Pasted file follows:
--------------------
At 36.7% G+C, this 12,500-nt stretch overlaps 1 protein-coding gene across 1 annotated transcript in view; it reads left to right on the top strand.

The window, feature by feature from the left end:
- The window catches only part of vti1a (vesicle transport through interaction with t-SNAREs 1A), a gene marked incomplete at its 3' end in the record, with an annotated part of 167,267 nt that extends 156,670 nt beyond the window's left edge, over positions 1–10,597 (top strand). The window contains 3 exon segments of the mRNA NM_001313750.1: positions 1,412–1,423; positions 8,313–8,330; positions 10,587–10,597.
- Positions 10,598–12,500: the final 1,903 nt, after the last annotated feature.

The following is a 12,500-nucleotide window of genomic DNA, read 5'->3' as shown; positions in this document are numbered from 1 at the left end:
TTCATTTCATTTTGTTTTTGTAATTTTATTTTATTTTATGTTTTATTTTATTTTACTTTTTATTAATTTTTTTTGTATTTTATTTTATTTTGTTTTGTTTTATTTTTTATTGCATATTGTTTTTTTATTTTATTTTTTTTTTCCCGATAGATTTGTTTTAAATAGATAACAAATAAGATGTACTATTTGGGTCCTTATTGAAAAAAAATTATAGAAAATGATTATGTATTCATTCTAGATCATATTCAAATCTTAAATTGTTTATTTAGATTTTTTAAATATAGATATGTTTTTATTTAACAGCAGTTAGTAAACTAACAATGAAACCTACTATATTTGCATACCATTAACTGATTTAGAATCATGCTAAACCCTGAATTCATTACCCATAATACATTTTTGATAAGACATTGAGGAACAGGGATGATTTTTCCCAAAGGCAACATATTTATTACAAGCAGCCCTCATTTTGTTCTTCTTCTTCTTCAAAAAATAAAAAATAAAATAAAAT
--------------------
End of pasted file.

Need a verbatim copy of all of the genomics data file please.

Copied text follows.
At 36.7% G+C, this 12,500-nt stretch overlaps 1 protein-coding gene across 1 annotated transcript in view; it reads left to right on the top strand.

The window, feature by feature from the left end:
- The window catches only part of vti1a (vesicle transport through interaction with t-SNAREs 1A), a gene marked incomplete at its 3' end in the record, with an annotated part of 167,267 nt that extends 156,670 nt beyond the window's left edge, over positions 1–10,597 (top strand). The window contains 3 exon segments of the mRNA NM_001313750.1: positions 1,412–1,423; positions 8,313–8,330; positions 10,587–10,597.
- Positions 10,598–12,500: the final 1,903 nt, after the last annotated feature.

The following is a 12,500-nucleotide window of genomic DNA, read 5'->3' as shown; positions in this document are numbered from 1 at the left end:
TTCATTTCATTTTGTTTTTGTAATTTTATTTTATTTTATGTTTTATTTTATTTTACTTTTTATTAATTTTTTTTGTATTTTATTTTATTTTGTTTTGTTTTATTTTTTATTGCATATTGTTTTTTTATTTTATTTTTTTTTTCCCGATAGATTTGTTTTAAATAGATAACAAATAAGATGTACTATTTGGGTCCTTATTGAAAAAAAATTATAGAAAATGATTATGTATTCATTCTAGATCATATTCAAATCTTAAATTGTTTATTTAGATTTTTTAAATATAGATATGTTTTTATTTAACAGCAGTTAGTAAACTAACAATGAAACCTACTATATTTGCATACCATTAACTGATTTAGAATCATGCTAAACCCTGAATTCATTACCCATAATACATTTTTGATAAGACATTGAGGAACAGGGATGATTTTTCCCAAAGGCAACATATTTATTACAAGCAGCCCTCATTTTGTTCTTCTTCTTCTTCAAAAAATAAAAAATAAAATAAAAT